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Ending Violence Against Native American and Alaska Native Women

November is Native American Heritage Month, an opportunity to pay tribute to the rich ancestry and traditions of Native Americans. There are many ways to celebrate Native American Heritage Month, from reading Native American folk tales to learning about the role of Native Americans in our nation’s military to understanding the history of Indigenous people in our area.

This month, we also believe that it is important to call attention to an issue that impacts far too many Native American communities to this day: domestic and sexual violence. More than 4 in 5 American Indian and Alaska Native women have experienced violence, while more than 1 in 2 have experienced sexual violence. These numbers are significantly higher than the violence experienced by non-Native women in the United States. Alaska Native women are particularly vulnerable to abuse, suffering the highest rate of forcible sexual assault in the country — and reported rates of domestic violence up to 10 times higher than the rest of the United States.

The overwhelming majority of Native women who are physically or sexually abused do not see the perpetrator brought to justice. This is due in part to a lack of law enforcement in Native communities. When cases are referred for prosecution, U.S. attorneys declined to prosecute 67% of these matters arising out of Indian country.

One of the more challenging aspects of bringing perpetrators to justice is that non-Natives make up the majority of residents on tribal lands and in Alaska Native villages. 76% of the residents of tribal lands and 68% of the population of Alaska Native villages are not Native American or Alaska Native. 97% of crimes against Native Americans are committed by non-Natives.

Yet if a crime is committed on tribal land, such as a reservation, by a non-Native person, it often cannot be criminally prosecuted by an Indian nation. In 2013, the reauthorization of the Violence Against Women Act (VAWA) changed this law to allow tribal jurisdiction over non-Native perpetrators of domestic and dating violence. This law did not cover a wide range of other crimes, including rape, murder, sex trafficking and child abuse. It also excluded Maine and Alaska from its jurisdiction. This means that many crimes against Native American and Alaska Native women will never be prosecuted.

There is a way that we can change this grim reality: by reauthorizing the Violence Against Women Act, with updates to protect Native Americans. The new bill would:

  • Expand tribal jurisdiction to include sexual assault, stalking and trafficking

  • Expand tribal jurisdiction to cover child abuse and related crimes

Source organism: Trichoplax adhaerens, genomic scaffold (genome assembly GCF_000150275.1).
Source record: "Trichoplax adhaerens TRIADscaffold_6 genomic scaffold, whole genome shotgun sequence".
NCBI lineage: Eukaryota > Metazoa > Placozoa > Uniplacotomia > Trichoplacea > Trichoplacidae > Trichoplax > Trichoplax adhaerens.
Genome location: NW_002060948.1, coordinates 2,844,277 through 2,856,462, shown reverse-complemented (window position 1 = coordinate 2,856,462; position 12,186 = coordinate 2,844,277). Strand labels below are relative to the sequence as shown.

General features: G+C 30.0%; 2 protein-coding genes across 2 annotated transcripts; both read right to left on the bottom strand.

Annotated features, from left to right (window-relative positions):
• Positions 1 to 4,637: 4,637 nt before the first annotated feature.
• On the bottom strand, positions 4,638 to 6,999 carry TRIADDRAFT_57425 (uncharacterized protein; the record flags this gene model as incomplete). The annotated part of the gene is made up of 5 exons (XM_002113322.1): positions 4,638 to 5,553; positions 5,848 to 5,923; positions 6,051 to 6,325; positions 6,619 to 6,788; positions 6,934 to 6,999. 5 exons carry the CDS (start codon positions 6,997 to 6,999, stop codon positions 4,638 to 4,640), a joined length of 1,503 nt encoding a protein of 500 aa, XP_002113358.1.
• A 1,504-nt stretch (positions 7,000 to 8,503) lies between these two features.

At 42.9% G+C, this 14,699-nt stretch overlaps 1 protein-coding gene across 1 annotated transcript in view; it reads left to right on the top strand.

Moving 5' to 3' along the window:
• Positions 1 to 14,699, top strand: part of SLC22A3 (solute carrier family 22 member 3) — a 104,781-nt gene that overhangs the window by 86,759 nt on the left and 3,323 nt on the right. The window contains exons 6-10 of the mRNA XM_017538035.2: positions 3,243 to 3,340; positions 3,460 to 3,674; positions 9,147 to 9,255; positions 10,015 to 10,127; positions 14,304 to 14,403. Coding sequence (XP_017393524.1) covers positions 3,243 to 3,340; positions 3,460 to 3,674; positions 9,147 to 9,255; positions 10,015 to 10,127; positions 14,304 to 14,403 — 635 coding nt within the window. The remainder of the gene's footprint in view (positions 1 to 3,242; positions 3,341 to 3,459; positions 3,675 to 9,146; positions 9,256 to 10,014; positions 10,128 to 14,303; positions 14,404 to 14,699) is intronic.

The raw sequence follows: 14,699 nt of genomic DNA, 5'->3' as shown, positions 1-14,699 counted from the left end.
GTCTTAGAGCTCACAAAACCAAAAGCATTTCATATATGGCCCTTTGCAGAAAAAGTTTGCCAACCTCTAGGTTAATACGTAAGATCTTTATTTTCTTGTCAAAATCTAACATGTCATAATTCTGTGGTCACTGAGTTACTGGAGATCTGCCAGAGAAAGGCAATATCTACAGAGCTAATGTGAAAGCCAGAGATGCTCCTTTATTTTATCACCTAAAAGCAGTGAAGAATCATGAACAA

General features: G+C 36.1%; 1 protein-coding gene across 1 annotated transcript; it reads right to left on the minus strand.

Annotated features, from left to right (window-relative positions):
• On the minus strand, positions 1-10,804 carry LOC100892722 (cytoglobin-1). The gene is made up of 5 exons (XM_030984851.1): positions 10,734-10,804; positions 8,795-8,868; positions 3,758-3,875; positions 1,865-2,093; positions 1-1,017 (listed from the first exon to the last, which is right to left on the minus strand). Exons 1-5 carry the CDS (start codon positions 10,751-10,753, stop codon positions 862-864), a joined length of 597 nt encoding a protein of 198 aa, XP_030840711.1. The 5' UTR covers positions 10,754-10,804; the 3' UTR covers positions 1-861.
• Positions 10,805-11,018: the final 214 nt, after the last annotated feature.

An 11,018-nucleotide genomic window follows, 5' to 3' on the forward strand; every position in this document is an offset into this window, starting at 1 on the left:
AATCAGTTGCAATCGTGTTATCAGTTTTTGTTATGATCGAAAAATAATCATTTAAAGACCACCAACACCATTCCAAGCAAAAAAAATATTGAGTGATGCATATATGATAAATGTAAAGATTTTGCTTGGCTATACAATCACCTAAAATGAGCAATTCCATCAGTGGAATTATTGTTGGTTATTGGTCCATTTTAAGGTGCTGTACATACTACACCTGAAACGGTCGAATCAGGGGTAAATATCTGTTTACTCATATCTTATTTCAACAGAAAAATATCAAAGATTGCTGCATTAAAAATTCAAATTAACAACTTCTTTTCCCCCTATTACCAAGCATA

• Improve data collection and response to missing and murdered Indigenous women

  • Create federal punishments for violating tribal exclusion orders (banishment for perpetrators of violence against women)

You can actively support Indigenous people this Native American Heritage Month by contacting your senators and asking them to support the reauthorization of VAWA. A sample script is below for you to email or fax to your senators:

Dear [your Senator’ s name] ,

My name is [your name], and I am a constituent from [your location]. I am emailing you today to urge you to support a substantially similar companion bill to H.R.1585, the Violence Against Women Act of 2019. The Violence Against Women Act is one of the pillars of the federal response to domestic violence, sexual assault, dating violence, and stalking. [Tell your Senator why VAWA has been so important to your community or, if you have a story you feel comfortable sharing, share your experience] . Every time VAWA has been reauthorized, it has been strengthened based on our increased understanding of gender-based violence. The #MeToo era, when survivors are clamoring for change, is not the time to roll back important protections or even to maintain the status quo. H.R.1585, which passed the House with strong bipartisan support, maintains protections for all victims, makes vital investments in sexual assault prevention, ensures sexual predators who prey on Native women can be held accountable, protects victims of domestic violence from intimate partner homicide, and increases victims’ access to safe housing and economic stability. As a voting constituent, I look forward to your response and to your commitment to supporting victims and survivors by supporting a bill substantially similar to H.R.1585.

Yours truly, [Your name]

If calling, you can use the same script, and change the last line to: As a constituent, I urge Senator [your Senator’s name] to support a substantially similar companion bill in the Senate. Can Senator [your Senator’s name] commit to that?

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